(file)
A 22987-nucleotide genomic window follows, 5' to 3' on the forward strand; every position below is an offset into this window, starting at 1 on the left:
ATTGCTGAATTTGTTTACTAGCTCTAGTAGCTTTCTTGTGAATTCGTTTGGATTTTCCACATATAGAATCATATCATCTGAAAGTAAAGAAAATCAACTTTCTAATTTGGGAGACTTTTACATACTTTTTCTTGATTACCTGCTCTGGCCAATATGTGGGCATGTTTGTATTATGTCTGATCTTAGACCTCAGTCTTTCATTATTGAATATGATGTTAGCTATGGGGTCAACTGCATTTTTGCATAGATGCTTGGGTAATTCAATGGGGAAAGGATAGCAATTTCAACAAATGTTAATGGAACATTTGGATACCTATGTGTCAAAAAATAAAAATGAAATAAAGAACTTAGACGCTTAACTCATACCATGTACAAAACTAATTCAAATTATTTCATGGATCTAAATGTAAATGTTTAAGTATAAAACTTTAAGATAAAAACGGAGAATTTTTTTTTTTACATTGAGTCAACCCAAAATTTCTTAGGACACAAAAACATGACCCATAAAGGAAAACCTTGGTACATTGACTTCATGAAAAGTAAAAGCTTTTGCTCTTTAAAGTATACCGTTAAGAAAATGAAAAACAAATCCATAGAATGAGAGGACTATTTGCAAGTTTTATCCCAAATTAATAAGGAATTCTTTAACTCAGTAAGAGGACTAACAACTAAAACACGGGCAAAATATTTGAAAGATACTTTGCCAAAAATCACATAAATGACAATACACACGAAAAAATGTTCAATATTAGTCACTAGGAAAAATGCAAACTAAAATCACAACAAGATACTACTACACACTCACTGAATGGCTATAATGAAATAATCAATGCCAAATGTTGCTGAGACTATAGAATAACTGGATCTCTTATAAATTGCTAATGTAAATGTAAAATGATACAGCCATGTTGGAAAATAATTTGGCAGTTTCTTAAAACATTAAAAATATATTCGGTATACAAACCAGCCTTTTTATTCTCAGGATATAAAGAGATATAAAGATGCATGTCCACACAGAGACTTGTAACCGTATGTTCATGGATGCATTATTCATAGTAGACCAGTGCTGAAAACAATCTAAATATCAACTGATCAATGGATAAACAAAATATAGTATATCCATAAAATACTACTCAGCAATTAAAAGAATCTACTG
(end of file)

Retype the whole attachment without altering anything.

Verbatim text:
A 22987-nucleotide genomic window follows, 5' to 3' on the forward strand; every position below is an offset into this window, starting at 1 on the left:
ATTGCTGAATTTGTTTACTAGCTCTAGTAGCTTTCTTGTGAATTCGTTTGGATTTTCCACATATAGAATCATATCATCTGAAAGTAAAGAAAATCAACTTTCTAATTTGGGAGACTTTTACATACTTTTTCTTGATTACCTGCTCTGGCCAATATGTGGGCATGTTTGTATTATGTCTGATCTTAGACCTCAGTCTTTCATTATTGAATATGATGTTAGCTATGGGGTCAACTGCATTTTTGCATAGATGCTTGGGTAATTCAATGGGGAAAGGATAGCAATTTCAACAAATGTTAATGGAACATTTGGATACCTATGTGTCAAAAAATAAAAATGAAATAAAGAACTTAGACGCTTAACTCATACCATGTACAAAACTAATTCAAATTATTTCATGGATCTAAATGTAAATGTTTAAGTATAAAACTTTAAGATAAAAACGGAGAATTTTTTTTTTTACATTGAGTCAACCCAAAATTTCTTAGGACACAAAAACATGACCCATAAAGGAAAACCTTGGTACATTGACTTCATGAAAAGTAAAAGCTTTTGCTCTTTAAAGTATACCGTTAAGAAAATGAAAAACAAATCCATAGAATGAGAGGACTATTTGCAAGTTTTATCCCAAATTAATAAGGAATTCTTTAACTCAGTAAGAGGACTAACAACTAAAACACGGGCAAAATATTTGAAAGATACTTTGCCAAAAATCACATAAATGACAATACACACGAAAAAATGTTCAATATTAGTCACTAGGAAAAATGCAAACTAAAATCACAACAAGATACTACTACACACTCACTGAATGGCTATAATGAAATAATCAATGCCAAATGTTGCTGAGACTATAGAATAACTGGATCTCTTATAAATTGCTAATGTAAATGTAAAATGATACAGCCATGTTGGAAAATAATTTGGCAGTTTCTTAAAACATTAAAAATATATTCGGTATACAAACCAGCCTTTTTATTCTCAGGATATAAAGAGATATAAAGATGCATGTCCACACAGAGACTTGTAACCGTATGTTCATGGATGCATTATTCATAGTAGACCAGTGCTGAAAACAATCTAAATATCAACTGATCAATGGATAAACAAAATATAGTATATCCATAAAATACTACTCAGCAATTAAAAGAATCTACTG